(Bloomberg) -- The fund linked to U.K. Prime Minister David Cameron’s father in the leaked Panama documents may be sparking questions about tax avoidance, though whoever invested in it didn’t fare so well.
The Blairmore Global Equity Fund, of which Cameron’s late father was director, has risen about half as much as the MSCI All-Country World Index since he became prime minister in May 2010. The $30 million fund invests primarily in stocks worldwide, with a focus on financial companies, and has climbed 21 percent in the period.
The inclusion of the fund linked to Cameron’s father, Ian, in the 11.5 million documents leaked from a Panamanian law firm has dominated U.K. media coverage this week, prompting Cameron to say that he has “no shares, no offshore trust, no offshore funds, nothing like that.” His office followed up with statements that neither he, his wife, nor his children benefit from any offshore funds. The Panama documents led to the resignation of Iceland’s prime minister on Tuesday.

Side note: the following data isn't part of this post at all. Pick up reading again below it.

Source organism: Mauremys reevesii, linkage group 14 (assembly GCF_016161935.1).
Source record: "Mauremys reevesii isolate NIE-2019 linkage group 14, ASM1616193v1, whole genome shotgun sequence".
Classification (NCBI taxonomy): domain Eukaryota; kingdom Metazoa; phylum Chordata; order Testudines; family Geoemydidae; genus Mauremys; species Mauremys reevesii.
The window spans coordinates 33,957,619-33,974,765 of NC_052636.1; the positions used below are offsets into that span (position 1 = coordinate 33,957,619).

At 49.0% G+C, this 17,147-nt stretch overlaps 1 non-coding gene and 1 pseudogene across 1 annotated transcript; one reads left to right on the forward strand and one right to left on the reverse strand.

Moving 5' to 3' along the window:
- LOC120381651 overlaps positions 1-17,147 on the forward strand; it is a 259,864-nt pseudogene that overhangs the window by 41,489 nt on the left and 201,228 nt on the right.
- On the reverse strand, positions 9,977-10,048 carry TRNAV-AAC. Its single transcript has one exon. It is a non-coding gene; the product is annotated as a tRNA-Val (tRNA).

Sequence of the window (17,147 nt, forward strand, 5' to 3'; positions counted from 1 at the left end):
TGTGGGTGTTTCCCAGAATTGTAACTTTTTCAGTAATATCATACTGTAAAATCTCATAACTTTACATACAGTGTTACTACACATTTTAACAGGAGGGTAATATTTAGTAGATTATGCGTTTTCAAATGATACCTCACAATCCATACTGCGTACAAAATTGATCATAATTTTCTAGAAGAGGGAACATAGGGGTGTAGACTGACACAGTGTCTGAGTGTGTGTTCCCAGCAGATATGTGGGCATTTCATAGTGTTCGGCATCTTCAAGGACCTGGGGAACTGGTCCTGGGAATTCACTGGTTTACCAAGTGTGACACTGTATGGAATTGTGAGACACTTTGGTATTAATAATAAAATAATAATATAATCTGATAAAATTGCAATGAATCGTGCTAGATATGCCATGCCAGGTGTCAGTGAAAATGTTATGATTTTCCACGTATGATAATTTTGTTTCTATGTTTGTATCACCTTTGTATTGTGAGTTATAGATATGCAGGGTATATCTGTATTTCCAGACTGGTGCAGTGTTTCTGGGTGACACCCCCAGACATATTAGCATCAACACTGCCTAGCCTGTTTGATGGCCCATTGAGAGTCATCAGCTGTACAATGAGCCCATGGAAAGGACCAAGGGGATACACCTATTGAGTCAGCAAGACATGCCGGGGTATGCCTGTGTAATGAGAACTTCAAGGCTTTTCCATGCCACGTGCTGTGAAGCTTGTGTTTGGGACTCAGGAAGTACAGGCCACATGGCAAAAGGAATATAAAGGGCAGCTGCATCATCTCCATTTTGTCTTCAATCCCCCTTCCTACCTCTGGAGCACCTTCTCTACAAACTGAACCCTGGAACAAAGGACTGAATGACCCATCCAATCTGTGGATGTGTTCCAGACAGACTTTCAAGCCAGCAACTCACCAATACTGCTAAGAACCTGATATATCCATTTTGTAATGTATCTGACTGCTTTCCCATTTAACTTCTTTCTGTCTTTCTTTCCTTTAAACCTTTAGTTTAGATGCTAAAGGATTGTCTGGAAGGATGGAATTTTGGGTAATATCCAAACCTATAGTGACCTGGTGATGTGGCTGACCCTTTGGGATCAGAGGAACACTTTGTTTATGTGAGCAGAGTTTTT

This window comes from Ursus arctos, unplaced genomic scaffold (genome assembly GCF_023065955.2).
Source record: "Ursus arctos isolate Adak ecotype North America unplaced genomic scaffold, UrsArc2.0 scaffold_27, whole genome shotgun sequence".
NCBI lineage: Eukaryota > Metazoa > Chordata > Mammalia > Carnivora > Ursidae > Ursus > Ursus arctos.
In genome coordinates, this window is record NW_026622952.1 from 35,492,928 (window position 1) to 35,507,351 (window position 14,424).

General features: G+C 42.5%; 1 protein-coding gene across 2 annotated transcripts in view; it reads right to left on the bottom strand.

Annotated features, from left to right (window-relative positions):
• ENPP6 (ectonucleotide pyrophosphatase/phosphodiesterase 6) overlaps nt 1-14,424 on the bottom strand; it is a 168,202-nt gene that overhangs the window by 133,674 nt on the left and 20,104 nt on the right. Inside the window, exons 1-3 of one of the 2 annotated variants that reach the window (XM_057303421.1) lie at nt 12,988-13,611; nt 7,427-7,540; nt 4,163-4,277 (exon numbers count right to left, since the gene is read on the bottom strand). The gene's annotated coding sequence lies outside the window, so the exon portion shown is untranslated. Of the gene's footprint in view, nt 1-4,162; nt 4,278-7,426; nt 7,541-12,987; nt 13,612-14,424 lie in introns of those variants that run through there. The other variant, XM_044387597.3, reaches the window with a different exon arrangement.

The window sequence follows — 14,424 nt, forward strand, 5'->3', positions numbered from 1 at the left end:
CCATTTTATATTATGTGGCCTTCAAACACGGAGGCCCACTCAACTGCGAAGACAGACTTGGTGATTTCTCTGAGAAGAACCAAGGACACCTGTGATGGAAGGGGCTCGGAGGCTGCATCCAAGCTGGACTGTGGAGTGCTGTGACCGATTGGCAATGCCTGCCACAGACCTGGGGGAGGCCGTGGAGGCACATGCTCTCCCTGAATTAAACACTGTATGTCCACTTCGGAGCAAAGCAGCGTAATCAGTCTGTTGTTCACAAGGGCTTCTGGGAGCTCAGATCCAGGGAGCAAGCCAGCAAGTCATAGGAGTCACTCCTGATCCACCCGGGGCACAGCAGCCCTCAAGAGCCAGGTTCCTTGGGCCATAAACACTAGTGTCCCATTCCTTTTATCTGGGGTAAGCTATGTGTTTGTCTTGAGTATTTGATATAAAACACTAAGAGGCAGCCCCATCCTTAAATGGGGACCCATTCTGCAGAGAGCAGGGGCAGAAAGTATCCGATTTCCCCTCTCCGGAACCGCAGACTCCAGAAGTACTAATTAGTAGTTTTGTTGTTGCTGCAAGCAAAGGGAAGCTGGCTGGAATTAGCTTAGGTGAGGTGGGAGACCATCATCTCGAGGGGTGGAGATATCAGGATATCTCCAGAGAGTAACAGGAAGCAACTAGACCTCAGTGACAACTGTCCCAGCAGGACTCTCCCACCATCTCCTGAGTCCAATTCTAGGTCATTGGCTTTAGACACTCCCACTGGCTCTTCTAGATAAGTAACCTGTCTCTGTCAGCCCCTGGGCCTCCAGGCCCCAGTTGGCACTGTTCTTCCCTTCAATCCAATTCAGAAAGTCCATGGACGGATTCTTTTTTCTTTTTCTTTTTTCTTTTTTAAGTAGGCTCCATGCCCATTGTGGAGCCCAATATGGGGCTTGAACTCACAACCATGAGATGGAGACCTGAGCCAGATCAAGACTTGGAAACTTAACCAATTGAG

Patrick Smiley and Nick Peppiatt, the managers of the Blairmore fund at Smith & Williamson, didn’t reply to calls and e-mails seeking comment on its performance.
A person familiar with the security confirmed that it is the same one Ian Cameron was a director of. Founded in the 1980s, the Panama-based entity was moved to Ireland in 2012, the person said. Investors in the fund who are U.K. taxpayers are required to pay income tax on dividends and capital gains made from selling their stake.
To contact the reporter on this story: Alex Morales in London at [email protected] To contact the editors responsible for this story: Alan Crawford at [email protected] Cecile Vannucci, Namitha Jagadeesh